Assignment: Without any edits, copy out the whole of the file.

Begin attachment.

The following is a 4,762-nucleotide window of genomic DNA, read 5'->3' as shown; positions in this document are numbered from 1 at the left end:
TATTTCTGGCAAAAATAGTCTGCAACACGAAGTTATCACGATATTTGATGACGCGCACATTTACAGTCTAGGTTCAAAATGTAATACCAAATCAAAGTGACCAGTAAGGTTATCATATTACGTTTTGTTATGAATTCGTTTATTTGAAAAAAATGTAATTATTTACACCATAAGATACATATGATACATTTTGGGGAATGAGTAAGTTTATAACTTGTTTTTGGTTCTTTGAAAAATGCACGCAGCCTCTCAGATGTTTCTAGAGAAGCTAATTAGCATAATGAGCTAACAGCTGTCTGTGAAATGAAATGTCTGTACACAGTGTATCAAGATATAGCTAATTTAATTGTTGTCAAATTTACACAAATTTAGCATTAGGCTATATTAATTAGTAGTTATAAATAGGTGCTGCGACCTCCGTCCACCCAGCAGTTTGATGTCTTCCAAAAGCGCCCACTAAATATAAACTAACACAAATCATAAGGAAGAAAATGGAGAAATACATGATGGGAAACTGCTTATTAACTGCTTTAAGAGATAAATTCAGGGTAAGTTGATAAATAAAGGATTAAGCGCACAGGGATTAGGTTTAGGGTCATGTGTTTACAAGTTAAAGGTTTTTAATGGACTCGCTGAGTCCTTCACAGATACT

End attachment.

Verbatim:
The following is a 4,762-nucleotide window of genomic DNA, read 5'->3' as shown; positions in this document are numbered from 1 at the left end:
TATTTCTGGCAAAAATAGTCTGCAACACGAAGTTATCACGATATTTGATGACGCGCACATTTACAGTCTAGGTTCAAAATGTAATACCAAATCAAAGTGACCAGTAAGGTTATCATATTACGTTTTGTTATGAATTCGTTTATTTGAAAAAAATGTAATTATTTACACCATAAGATACATATGATACATTTTGGGGAATGAGTAAGTTTATAACTTGTTTTTGGTTCTTTGAAAAATGCACGCAGCCTCTCAGATGTTTCTAGAGAAGCTAATTAGCATAATGAGCTAACAGCTGTCTGTGAAATGAAATGTCTGTACACAGTGTATCAAGATATAGCTAATTTAATTGTTGTCAAATTTACACAAATTTAGCATTAGGCTATATTAATTAGTAGTTATAAATAGGTGCTGCGACCTCCGTCCACCCAGCAGTTTGATGTCTTCCAAAAGCGCCCACTAAATATAAACTAACACAAATCATAAGGAAGAAAATGGAGAAATACATGATGGGAAACTGCTTATTAACTGCTTTAAGAGATAAATTCAGGGTAAGTTGATAAATAAAGGATTAAGCGCACAGGGATTAGGTTTAGGGTCATGTGTTTACAAGTTAAAGGTTTTTAATGGACTCGCTGAGTCCTTCACAGATACT